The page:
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Great Books Course

The basic framework of the course consists of eight faculty, each spending two weeks guiding student discussion of, and writing about, an important work in the liberal arts tradition. Faculty are asked to choose a work outside of their area of expertise. The latter stipulation draws on the St. John’s model and attempts to reduce significantly the inevitable authority with which students invest the professor in a traditional course, thereby hoping that the discussions will be more student-led and student-centered. Students are required to grapple with the text sometimes through some form of writing prompt, sometimes other prompts for each session. Finally, there are two weeks—at mid-term and during finals week—set aside for oral examinations with two Great Books course faculty members. These exams probe the students’ ability to speak about the works and make connections across the works read. Grading is credit/no credit.  

Students are either invited to participate based on the recommendation of faculty members or apply for admission to the course by describing their interest in the Great Books course and supplying the name of a faculty member who can confirm the suitability of the student to participate in, and benefit from, a course that is less restrictive and prescribed than traditional courses. Since the course theoretically provides a kind of continuation to First Engagements, FYS and FYRS efforts, while asking students to grapple with more remote and thus arguably more difficult texts, the applications of current first- and second-year students are preferred. This satisfies one of the main objectives of the course, i.e., as a kind of a bridge, developing and exercising the “skills” of liberal education during the middle years of the Transylvania experience. Certain groups of students are particularly targeted: members of the first-year honorary and enthusiastic participants in FYS or FYRS efforts, among others. Rising seniors will be allowed to participate if space is available. 

Current faculty who have participated in the Great Books course:

Carole Barnsley, Alan Bartley, Martha Billips, Mike Cairo, Seamus Carey, Simonetta Cochis, Ellen Cox, Eva Csuhai, Veronica Dean-Thacker, Don Dugi, Gary Deaton, Melissa Fortner, Becky Fox, Angela Hurley,Mark Jackson, Kim Jenkins,Stephen JohnsonPaul Jones, David KaufmanIva Katzarska-Miller, Jennifer McCloud, Jeremy Paden, Bob Rosenberg, Frank Russell,Ken Slepyan, Belinda Sly, Tim Soulis, Ryan Stuffelbeam, John Svarlien, Scott Whiddon, Meg Upchurch

Course Description:

Significant works are read and discussed in a leisurely, but reflective atmosphere. The aim is not to “get somewhere” or to “make a point,” but truly to inquire together and mutually explore how a text works and what it says about the world and humans living in it. 

Books discussed in past iterations of IDS 2014: Further Engagements/Conversations about Great Books – the Liberal Arts in Action:

Fall 2018

  • Lucan, Civil War
  • William Shakespeare, Macbeth
  • Isabel Allende, House of the Spirits
  • Jonathan Swift, Gulliver’s Travels
  • James Baldwin, Go Tell it on the Mountain
  • Abraham Verghese, My Own Country – A Doctor’s Story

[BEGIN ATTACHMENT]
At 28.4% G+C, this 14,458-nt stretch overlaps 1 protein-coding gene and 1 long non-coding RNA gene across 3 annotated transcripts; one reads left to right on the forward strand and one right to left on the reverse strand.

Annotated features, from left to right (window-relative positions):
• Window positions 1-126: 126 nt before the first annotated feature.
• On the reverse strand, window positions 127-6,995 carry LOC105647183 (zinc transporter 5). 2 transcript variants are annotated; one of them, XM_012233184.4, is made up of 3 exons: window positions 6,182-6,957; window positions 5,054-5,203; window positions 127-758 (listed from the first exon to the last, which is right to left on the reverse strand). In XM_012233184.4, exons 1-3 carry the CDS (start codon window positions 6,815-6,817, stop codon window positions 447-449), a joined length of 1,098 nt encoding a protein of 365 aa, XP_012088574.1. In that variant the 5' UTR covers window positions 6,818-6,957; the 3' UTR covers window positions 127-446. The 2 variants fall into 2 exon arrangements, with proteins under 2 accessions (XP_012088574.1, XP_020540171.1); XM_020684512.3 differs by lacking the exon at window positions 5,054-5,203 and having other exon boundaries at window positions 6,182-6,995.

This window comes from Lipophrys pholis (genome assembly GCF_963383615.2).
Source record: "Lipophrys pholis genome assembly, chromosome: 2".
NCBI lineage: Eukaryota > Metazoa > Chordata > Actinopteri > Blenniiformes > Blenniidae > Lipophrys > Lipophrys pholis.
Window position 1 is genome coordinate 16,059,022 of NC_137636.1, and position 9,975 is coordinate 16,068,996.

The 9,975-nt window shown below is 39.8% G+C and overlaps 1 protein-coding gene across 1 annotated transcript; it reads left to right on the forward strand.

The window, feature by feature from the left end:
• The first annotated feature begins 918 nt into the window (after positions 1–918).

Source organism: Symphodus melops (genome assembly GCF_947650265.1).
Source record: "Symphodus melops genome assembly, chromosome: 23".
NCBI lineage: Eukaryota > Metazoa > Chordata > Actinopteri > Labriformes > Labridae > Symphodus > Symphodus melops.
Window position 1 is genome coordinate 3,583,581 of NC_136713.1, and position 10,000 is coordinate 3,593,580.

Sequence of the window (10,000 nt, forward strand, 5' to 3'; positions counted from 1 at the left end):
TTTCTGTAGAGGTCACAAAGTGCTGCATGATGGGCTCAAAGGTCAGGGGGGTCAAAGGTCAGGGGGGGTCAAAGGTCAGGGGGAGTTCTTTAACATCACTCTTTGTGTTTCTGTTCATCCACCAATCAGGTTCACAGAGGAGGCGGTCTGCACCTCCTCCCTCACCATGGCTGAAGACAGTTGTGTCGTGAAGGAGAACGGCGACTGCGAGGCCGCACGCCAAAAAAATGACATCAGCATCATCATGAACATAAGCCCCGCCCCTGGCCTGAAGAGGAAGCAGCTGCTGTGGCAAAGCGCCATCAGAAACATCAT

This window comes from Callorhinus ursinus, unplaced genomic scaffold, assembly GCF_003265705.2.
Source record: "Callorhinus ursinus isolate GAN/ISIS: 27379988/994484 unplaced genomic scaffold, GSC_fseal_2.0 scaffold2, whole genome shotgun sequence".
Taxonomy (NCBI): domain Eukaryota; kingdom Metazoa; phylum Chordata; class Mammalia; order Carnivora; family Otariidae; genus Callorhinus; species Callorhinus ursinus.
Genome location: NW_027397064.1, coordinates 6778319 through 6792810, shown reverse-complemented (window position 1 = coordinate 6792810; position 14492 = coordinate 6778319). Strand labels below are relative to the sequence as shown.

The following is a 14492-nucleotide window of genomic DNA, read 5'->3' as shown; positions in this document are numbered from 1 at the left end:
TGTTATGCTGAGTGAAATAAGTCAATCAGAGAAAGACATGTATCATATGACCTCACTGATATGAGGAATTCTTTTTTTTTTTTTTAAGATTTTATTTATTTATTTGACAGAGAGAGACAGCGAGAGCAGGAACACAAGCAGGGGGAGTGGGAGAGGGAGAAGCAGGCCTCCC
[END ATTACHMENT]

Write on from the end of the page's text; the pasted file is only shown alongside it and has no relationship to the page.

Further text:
Fall 2017

  • Plato, Phaedrus
  • Robert Pirsig, Zen and the Art of Motorcycle Maintenance
  • Shakespeare, King Lear
  • George Eliot, Middlemarch
  • Edwin Abbott, Flatland
  • Hannah Arendt, Eichmann in Jerusalem – A Report on the Banality of Evil
  • Julia Alvarez, How the García Girls Lost Their Accents

Fall 2016

  • Plato, Gorgias
  • The Tibetan Book of the Dead
  • Charles Darwin, On The Origin of Species
  • Mary Shelley, Frankenstein
  • Karel Capek, R.U.R.
  • Henrik Ibsen, Peer Gynt
  • Betty Friedan, The Feminine Mystique

Spring 2013

  • Aristophanes, Lysistrata and Other Plays
  • Adam Smith, Wealth of Nations (excerpts)
  • Thomas S. Kuhn, The Structure of Scientific Revolutions
  • James Joyce, A Portrait of the Artist As a Young Man and Dubliners
  • Ralph Ellison, Invisible Man
  • Burton H. Throckmorton, Jr., ed. Gospel Parallels
  • Richard Sheridan, The Rivals
  • Edward Albee, Who’s Afraid of Virginia Woolf?

Fall 2012

  • Euripides, Four Plays: Medea, Hippolytus, Heracles, Bacchae
  • The Sayings of the Desert Fathers: The Alphabetical Collection, translated by Benedicta Ward
  • Martin Luther, The Freedom of a Christian
  • Molière, Don Juan, translated by Richard Wilbur
  • Mozart, Don Giovanni (libretto and music supplied)
  • Joseph Conrad, Heart of Darkness and Selected Short Fiction
  • Sigmund Freud, Introductory Lectures on Psychoanalysis (excerpts)

Spring 2012

  • Zhuangzi, Basic Writings
  • The Bhagavad Gita
  • Dante, The Inferno
  • Shakespeare, King Lear
  • Frantz Fanon, The Wretched of the Earth
  • Sylvia Plath, Ariel

Fall 2011

  • Homer, The Odyssey
  • Letters of Abelard and Heloise
  • Jean-Jacques Rousseau, The Social Contract
  • Fyodor Dostoyevsky, The Brothers Karamazov
  • T. S. Eliot, The Wasteland
  • Hannah Arendt, The Human Condition

Fall 2010

  • Augustine, Confessions
  • Johann Sebastian Bach, St. Matthew’s Passion
  • David Hume, Treatise on Human Nature
  • Thomas Malthus, Essay on the Principle of Population
  • W.E.B. Du Bois, The Souls of Black Folk
  • Flannery O’Connor, Selected Stories

Fall 2009

  • Publius Lucretius, On the Nature of Things
  • Dante Alegheri, The Inferno
  • Alexis de Tocqueville, Democracy in America
  • John Stuart Mill, On Liberty
  • Marcel Proust, Remembrance of Things Past
  • Sigmund Freud, An Outline of Psychoanalysis; Totem and Taboo